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Volker Says Ukraine To Make Own Decision On NATO

Kurt Volker (file photo)
Kurt Volker (file photo)

Kurt Volker, the U.S. special envoy for efforts to end the conflict in Ukraine, says that the country is not ready yet to join NATO.

Speaking in an interview that aired late on August 26 on Ukrainian Pryamyi TV, Volker said preparations for accession to the western security alliance take a long time, though he believes the country will be able to carry out all of the reforms, including in the area of security, needed to join NATO.

"The United States, the EU, and Russia should all understand that Ukraine is an independent country and it is up to Ukraine to determine when it will be ready to join NATO," Volker was quoted as saying.

"But this does not mean that Ukraine is close to receiving an invitation to NATO," he added.

Volker applauded Kyiv’s decision in 1994 to abandon nuclear weapons, saying he did not “think that nuclear weapons were something positive for Ukraine."

In response to a question on the joint Belarusian-Russian military exercises due next month (September 14-20), Volker said the exercises, dubbed Zapad 2017 (West 2017), show that Western nations must develop their own security system together and be prepared for all possible scenarios.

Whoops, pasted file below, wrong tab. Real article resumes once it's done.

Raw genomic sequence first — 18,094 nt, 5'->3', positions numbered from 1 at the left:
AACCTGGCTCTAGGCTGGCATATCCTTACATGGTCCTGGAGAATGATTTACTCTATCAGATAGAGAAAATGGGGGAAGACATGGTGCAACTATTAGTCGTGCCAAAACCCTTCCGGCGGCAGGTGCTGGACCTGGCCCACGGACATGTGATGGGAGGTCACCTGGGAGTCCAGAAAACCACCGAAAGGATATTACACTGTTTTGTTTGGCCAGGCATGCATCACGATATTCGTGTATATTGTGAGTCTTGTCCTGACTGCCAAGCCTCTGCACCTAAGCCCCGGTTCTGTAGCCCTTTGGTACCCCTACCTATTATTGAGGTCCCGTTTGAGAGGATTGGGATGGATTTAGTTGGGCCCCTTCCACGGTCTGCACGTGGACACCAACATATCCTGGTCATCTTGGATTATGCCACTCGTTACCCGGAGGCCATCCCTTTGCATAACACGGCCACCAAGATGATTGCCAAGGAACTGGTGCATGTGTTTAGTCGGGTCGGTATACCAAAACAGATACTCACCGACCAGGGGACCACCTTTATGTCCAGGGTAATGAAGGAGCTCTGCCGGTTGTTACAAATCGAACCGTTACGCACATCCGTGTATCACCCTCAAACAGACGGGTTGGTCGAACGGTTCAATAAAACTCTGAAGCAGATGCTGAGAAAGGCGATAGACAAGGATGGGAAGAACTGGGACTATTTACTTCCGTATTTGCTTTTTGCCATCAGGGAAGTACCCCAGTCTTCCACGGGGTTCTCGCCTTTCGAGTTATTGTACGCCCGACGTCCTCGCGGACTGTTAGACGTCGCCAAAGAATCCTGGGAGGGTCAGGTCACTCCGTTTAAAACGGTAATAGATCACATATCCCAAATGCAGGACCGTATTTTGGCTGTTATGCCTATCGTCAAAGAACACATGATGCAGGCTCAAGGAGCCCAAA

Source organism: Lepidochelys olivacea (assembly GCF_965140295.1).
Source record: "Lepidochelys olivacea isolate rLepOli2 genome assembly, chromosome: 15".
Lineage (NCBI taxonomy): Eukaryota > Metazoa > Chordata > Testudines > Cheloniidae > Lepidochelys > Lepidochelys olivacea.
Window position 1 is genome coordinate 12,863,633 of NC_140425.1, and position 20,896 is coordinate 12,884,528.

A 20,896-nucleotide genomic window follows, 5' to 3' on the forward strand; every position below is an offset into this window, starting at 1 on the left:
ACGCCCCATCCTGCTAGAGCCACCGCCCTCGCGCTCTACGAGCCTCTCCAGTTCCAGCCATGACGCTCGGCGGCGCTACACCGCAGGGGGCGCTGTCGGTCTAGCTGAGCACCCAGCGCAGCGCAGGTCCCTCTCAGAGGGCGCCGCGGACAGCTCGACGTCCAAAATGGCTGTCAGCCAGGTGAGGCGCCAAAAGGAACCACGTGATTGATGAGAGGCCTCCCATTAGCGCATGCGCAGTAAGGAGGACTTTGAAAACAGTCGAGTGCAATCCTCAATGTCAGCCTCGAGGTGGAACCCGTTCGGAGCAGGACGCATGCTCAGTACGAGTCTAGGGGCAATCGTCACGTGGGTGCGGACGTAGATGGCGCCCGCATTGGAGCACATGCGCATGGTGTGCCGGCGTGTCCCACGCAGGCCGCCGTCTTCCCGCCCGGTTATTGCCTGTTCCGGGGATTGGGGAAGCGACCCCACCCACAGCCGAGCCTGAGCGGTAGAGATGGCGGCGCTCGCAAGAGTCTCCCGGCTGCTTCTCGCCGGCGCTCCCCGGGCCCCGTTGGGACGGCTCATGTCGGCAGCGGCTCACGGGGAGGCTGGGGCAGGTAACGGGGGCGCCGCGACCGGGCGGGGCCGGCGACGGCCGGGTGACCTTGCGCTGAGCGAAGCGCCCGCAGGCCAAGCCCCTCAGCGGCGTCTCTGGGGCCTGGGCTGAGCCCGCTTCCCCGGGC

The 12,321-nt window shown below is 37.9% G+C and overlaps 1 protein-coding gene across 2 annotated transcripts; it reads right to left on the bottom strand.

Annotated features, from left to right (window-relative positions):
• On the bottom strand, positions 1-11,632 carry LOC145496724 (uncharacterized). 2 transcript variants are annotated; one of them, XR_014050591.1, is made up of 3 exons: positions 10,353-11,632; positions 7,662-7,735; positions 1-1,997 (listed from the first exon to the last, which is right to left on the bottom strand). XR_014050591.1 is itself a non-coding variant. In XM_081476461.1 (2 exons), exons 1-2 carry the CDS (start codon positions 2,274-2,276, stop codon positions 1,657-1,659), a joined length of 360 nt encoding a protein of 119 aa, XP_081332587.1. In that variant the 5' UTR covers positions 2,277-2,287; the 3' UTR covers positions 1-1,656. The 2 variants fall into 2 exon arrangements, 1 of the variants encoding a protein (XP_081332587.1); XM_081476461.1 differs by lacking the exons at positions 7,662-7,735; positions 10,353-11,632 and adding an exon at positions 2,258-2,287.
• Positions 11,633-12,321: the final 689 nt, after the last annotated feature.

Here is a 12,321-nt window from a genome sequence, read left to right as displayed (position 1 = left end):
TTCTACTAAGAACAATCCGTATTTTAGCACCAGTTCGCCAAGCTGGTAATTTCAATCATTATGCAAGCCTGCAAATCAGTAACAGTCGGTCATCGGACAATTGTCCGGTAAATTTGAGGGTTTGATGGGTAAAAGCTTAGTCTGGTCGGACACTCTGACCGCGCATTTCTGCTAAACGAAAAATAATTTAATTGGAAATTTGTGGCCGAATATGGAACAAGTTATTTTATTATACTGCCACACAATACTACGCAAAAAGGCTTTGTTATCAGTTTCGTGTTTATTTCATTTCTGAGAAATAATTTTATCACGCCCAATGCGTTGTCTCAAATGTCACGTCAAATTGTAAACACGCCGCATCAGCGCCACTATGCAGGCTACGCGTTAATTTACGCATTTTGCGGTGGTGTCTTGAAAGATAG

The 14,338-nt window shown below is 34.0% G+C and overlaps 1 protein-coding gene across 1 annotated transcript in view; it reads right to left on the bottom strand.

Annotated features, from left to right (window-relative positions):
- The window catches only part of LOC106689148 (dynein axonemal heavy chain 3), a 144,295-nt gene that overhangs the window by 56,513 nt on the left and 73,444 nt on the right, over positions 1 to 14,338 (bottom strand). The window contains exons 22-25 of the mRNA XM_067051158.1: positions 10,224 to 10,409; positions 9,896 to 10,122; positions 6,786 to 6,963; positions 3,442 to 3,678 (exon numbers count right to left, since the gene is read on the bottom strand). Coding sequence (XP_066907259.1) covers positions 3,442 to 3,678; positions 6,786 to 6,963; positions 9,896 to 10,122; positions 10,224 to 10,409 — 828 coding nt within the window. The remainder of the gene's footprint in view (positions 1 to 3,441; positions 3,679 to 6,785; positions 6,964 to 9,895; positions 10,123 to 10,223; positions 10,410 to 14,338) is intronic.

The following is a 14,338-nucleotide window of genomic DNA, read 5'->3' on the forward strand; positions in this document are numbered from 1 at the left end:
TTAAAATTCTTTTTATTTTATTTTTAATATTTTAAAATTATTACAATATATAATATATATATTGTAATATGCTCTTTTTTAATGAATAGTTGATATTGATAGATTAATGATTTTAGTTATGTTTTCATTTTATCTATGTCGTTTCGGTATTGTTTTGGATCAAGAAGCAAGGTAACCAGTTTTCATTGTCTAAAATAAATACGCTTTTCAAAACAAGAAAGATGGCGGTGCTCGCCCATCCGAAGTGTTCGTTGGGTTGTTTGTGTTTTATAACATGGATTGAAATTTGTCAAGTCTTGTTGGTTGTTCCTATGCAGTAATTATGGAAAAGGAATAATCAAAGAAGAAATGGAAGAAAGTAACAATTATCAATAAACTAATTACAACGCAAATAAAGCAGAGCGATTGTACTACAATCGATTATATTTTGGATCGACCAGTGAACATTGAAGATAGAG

A 2011 agreement between the member states of the Organization for Security and Cooperation in Europe (OSCE) known as the Vienna Document, sets thresholds for the number of troops allowed to take part in exercises before the opposing side is allowed to demand a mandatory inspection.

Exercises involving 13,000 or more troops are subject to mandatory inspections. In the case of exercises involving 9,000 or more soldiers, the other side must be notified.

Russia and Belarus say the Zapad 2017 strategic exercises, which are conducted every four yearsy, are due to be attended by some 12,700 troops. However Lithuania, which has a common border with Belarus, and other critics say the actual number of troops taking part in Zapad 2017 could be as high as 100,000.

Based on reporting by Interfax, Deutsche Welle, and AFP
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